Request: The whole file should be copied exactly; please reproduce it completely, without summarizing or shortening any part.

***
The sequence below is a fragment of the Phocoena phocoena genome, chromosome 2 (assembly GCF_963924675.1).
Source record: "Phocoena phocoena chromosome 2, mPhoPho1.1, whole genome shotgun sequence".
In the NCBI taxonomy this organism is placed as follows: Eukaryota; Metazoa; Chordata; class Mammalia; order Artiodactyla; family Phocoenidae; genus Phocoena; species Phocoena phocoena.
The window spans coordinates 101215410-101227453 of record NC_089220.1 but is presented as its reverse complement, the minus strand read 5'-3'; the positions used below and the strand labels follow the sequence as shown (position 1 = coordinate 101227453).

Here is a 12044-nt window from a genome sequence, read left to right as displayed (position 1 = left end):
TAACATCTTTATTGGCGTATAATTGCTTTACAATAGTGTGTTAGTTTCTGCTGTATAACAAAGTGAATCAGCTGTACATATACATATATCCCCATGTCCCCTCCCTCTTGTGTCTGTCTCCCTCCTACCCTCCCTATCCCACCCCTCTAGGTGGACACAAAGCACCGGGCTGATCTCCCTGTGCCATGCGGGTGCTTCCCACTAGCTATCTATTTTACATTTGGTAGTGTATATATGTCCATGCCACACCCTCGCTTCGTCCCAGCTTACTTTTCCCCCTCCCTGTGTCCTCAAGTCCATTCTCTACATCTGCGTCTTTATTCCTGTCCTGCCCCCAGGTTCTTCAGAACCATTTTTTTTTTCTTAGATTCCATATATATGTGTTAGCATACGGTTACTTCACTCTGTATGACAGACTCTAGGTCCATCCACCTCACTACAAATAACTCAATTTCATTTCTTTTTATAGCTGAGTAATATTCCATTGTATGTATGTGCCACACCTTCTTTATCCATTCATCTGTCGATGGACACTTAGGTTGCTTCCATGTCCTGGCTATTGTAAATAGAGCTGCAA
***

The sequence below is a fragment of the Phocoena phocoena genome, chromosome 2 (assembly GCF_963924675.1).
Source record: "Phocoena phocoena chromosome 2, mPhoPho1.1, whole genome shotgun sequence".
In the NCBI taxonomy this organism is placed as follows: Eukaryota; Metazoa; Chordata; class Mammalia; order Artiodactyla; family Phocoenidae; genus Phocoena; species Phocoena phocoena.
The window spans coordinates 101215410-101227453 of record NC_089220.1 but is presented as its reverse complement, the minus strand read 5'-3'; the positions used below and the strand labels follow the sequence as shown (position 1 = coordinate 101227453).

Here is a 12044-nt window from a genome sequence, read left to right as displayed (position 1 = left end):
TAACATCTTTATTGGCGTATAATTGCTTTACAATAGTGTGTTAGTTTCTGCTGTATAACAAAGTGAATCAGCTGTACATATACATATATCCCCATGTCCCCTCCCTCTTGTGTCTGTCTCCCTCCTACCCTCCCTATCCCACCCCTCTAGGTGGACACAAAGCACCGGGCTGATCTCCCTGTGCCATGCGGGTGCTTCCCACTAGCTATCTATTTTACATTTGGTAGTGTATATATGTCCATGCCACACCCTCGCTTCGTCCCAGCTTACTTTTCCCCCTCCCTGTGTCCTCAAGTCCATTCTCTACATCTGCGTCTTTATTCCTGTCCTGCCCCCAGGTTCTTCAGAACCATTTTTTTTTTCTTAGATTCCATATATATGTGTTAGCATACGGTTACTTCACTCTGTATGACAGACTCTAGGTCCATCCACCTCACTACAAATAACTCAATTTCATTTCTTTTTATAGCTGAGTAATATTCCATTGTATGTATGTGCCACACCTTCTTTATCCATTCATCTGTCGATGGACACTTAGGTTGCTTCCATGTCCTGGCTATTGTAAATAGAGCTGCAA